SALT LAKE CITY -- Whether it's the force of a current in what seems like a peaceful river, or an undertow on a beautiful ocean beach, or the glacial cold of a mountain lake, water is as deceptively dangerous as it is alluring.
A clear example: Four deaths on Utah's Bear Lake on what in many ways seemed like the perfect June day.
Ty Hunter, Boating Program Manager for Utah State Parks, said the victims had the right safety equipment.
"All of those individuals were wearing a life jacket," Hunter said.
But, Hunter said the key beyond safety equipment is keeping an eye and ear to the weather and to seek safety before it feels like an emergency.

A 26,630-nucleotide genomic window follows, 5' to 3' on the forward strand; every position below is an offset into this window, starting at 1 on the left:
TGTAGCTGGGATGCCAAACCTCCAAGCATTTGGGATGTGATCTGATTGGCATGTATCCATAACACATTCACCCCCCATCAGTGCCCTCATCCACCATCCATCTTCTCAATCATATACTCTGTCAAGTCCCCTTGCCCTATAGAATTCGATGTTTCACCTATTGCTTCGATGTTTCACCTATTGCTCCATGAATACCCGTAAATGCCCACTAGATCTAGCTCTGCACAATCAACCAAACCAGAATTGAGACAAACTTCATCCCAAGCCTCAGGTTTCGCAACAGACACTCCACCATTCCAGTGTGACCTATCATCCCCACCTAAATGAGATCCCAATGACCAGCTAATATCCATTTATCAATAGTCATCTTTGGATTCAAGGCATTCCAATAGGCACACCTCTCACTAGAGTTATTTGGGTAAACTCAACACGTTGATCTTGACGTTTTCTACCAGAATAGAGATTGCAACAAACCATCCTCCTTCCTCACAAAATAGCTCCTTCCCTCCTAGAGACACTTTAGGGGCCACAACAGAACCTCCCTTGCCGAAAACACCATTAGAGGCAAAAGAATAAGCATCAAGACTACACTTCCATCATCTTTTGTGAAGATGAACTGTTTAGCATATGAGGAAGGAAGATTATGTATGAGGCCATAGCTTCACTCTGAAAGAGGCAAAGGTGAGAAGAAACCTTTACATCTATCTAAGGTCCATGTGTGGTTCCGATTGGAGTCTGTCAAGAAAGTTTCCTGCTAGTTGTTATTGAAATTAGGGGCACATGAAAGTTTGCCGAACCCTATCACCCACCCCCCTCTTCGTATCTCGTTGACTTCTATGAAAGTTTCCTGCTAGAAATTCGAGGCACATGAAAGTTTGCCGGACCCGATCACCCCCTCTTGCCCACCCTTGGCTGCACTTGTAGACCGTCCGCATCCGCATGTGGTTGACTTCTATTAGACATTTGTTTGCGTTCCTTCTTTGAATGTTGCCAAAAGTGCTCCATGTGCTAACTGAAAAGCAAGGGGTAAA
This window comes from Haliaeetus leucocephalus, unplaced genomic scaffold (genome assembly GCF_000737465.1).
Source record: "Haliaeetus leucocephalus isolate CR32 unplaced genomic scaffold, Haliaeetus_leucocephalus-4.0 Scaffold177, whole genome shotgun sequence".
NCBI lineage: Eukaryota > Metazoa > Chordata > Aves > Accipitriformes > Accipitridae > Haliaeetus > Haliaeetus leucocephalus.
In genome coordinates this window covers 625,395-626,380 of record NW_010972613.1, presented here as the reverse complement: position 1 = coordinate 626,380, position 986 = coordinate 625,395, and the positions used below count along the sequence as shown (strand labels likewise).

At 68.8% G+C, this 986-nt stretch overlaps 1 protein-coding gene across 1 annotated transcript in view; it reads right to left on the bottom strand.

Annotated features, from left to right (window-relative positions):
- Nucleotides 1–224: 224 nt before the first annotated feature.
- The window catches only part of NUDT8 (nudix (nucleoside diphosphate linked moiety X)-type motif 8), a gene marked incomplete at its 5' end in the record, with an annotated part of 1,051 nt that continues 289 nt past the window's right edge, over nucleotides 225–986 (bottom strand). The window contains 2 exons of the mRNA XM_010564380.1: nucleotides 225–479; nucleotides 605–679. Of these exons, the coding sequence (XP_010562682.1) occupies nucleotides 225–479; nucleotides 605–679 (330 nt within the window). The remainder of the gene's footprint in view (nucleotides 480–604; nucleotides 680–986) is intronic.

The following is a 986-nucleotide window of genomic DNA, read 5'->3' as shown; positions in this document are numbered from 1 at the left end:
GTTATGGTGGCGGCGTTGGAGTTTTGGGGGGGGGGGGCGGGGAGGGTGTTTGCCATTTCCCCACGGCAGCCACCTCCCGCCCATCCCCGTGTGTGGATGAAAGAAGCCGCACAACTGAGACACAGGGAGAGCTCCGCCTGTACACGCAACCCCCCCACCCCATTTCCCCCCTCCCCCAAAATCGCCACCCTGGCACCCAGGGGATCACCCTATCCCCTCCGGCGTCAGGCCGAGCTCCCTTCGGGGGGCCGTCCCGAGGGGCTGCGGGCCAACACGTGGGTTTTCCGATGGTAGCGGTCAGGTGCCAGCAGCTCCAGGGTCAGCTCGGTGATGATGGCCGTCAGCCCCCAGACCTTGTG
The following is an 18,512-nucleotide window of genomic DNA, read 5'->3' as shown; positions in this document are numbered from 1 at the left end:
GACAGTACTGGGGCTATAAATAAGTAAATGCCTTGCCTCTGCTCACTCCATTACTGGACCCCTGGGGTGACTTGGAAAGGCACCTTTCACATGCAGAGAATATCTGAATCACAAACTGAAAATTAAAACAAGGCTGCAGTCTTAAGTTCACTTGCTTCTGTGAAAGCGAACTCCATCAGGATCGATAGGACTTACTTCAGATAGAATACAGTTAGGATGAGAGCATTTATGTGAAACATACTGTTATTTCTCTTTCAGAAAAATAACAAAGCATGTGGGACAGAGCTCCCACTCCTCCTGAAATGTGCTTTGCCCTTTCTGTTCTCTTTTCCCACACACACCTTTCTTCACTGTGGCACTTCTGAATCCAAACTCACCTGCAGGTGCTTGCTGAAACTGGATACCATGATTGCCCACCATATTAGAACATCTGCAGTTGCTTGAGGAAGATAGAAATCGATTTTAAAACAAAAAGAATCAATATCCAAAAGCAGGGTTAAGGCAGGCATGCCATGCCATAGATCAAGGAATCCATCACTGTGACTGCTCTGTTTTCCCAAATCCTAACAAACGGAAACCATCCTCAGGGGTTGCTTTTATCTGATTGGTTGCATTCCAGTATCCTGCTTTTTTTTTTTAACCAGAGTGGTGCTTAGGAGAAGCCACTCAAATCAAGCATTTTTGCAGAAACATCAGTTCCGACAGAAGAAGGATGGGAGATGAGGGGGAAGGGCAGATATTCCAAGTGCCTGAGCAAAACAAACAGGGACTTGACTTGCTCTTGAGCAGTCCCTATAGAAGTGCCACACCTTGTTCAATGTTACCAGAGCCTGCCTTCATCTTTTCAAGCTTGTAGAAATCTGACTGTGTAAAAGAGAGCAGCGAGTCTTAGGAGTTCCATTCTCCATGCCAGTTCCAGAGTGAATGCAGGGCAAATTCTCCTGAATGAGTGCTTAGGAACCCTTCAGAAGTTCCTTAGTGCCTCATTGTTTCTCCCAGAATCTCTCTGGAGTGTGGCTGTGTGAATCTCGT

"If you're not comfortable with what's out there, but you're in a place of safety, wait it out," Hunter advises.
Emergency Room Doctor Scott McIntosh of the University of Utah said cold water is far more deadly than cold air.
"Water takes the heat away from the body about 20 times faster than when we're in the normal air conditions," McIntosh said.
Both Hunter and McIntosh said the only time to swim away from a capsized boat is if you are in clear swimming distance to shore and remember it's easy to overestimate your ability to swim in cold water.
"Your blood starts to shunt into the core and away from your hands and your legs, and one thing that can happen after 15 to 20 minutes in the water is your swimming capacity can go to nil," McIntosh said.
McIntosh added the best way to conserve heat while waiting for rescue is to tuck in your arms and legs as you float with the aid of a life vest.